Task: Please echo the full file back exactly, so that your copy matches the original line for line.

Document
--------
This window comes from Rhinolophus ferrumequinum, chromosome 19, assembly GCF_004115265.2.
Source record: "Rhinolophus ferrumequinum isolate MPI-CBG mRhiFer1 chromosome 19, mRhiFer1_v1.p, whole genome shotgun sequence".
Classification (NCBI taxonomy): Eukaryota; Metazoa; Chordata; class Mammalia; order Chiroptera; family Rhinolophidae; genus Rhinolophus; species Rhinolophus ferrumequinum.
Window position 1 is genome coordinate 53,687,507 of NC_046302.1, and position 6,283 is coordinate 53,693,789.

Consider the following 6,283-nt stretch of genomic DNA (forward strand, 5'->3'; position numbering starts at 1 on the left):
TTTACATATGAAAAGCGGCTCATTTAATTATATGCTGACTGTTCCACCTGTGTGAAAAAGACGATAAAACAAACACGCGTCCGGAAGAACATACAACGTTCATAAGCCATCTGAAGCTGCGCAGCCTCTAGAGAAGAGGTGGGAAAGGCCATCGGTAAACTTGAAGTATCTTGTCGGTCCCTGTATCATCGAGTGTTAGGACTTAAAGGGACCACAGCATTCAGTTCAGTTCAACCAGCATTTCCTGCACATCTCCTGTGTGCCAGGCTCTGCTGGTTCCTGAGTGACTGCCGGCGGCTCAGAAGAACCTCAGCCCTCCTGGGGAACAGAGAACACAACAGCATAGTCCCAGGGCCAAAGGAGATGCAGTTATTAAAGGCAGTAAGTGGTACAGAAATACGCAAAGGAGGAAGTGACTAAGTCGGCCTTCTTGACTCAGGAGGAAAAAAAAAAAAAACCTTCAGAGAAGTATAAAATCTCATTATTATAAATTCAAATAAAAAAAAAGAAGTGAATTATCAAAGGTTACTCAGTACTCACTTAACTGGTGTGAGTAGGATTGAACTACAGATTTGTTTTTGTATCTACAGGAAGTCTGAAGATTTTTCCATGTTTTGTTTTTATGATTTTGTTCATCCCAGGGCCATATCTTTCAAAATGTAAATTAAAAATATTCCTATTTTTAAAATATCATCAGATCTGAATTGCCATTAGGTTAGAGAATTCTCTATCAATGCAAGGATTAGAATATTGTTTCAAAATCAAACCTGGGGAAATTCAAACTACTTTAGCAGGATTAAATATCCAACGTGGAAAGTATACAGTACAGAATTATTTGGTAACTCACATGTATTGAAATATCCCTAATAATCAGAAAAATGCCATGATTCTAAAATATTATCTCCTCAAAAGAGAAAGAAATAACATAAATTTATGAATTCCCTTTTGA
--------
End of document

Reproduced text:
This window comes from Rhinolophus ferrumequinum, chromosome 19, assembly GCF_004115265.2.
Source record: "Rhinolophus ferrumequinum isolate MPI-CBG mRhiFer1 chromosome 19, mRhiFer1_v1.p, whole genome shotgun sequence".
Classification (NCBI taxonomy): Eukaryota; Metazoa; Chordata; class Mammalia; order Chiroptera; family Rhinolophidae; genus Rhinolophus; species Rhinolophus ferrumequinum.
Window position 1 is genome coordinate 53,687,507 of NC_046302.1, and position 6,283 is coordinate 53,693,789.

Consider the following 6,283-nt stretch of genomic DNA (forward strand, 5'->3'; position numbering starts at 1 on the left):
TTTACATATGAAAAGCGGCTCATTTAATTATATGCTGACTGTTCCACCTGTGTGAAAAAGACGATAAAACAAACACGCGTCCGGAAGAACATACAACGTTCATAAGCCATCTGAAGCTGCGCAGCCTCTAGAGAAGAGGTGGGAAAGGCCATCGGTAAACTTGAAGTATCTTGTCGGTCCCTGTATCATCGAGTGTTAGGACTTAAAGGGACCACAGCATTCAGTTCAGTTCAACCAGCATTTCCTGCACATCTCCTGTGTGCCAGGCTCTGCTGGTTCCTGAGTGACTGCCGGCGGCTCAGAAGAACCTCAGCCCTCCTGGGGAACAGAGAACACAACAGCATAGTCCCAGGGCCAAAGGAGATGCAGTTATTAAAGGCAGTAAGTGGTACAGAAATACGCAAAGGAGGAAGTGACTAAGTCGGCCTTCTTGACTCAGGAGGAAAAAAAAAAAAAACCTTCAGAGAAGTATAAAATCTCATTATTATAAATTCAAATAAAAAAAAAGAAGTGAATTATCAAAGGTTACTCAGTACTCACTTAACTGGTGTGAGTAGGATTGAACTACAGATTTGTTTTTGTATCTACAGGAAGTCTGAAGATTTTTCCATGTTTTGTTTTTATGATTTTGTTCATCCCAGGGCCATATCTTTCAAAATGTAAATTAAAAATATTCCTATTTTTAAAATATCATCAGATCTGAATTGCCATTAGGTTAGAGAATTCTCTATCAATGCAAGGATTAGAATATTGTTTCAAAATCAAACCTGGGGAAATTCAAACTACTTTAGCAGGATTAAATATCCAACGTGGAAAGTATACAGTACAGAATTATTTGGTAACTCACATGTATTGAAATATCCCTAATAATCAGAAAAATGCCATGATTCTAAAATATTATCTCCTCAAAAGAGAAAGAAATAACATAAATTTATGAATTCCCTTTTGA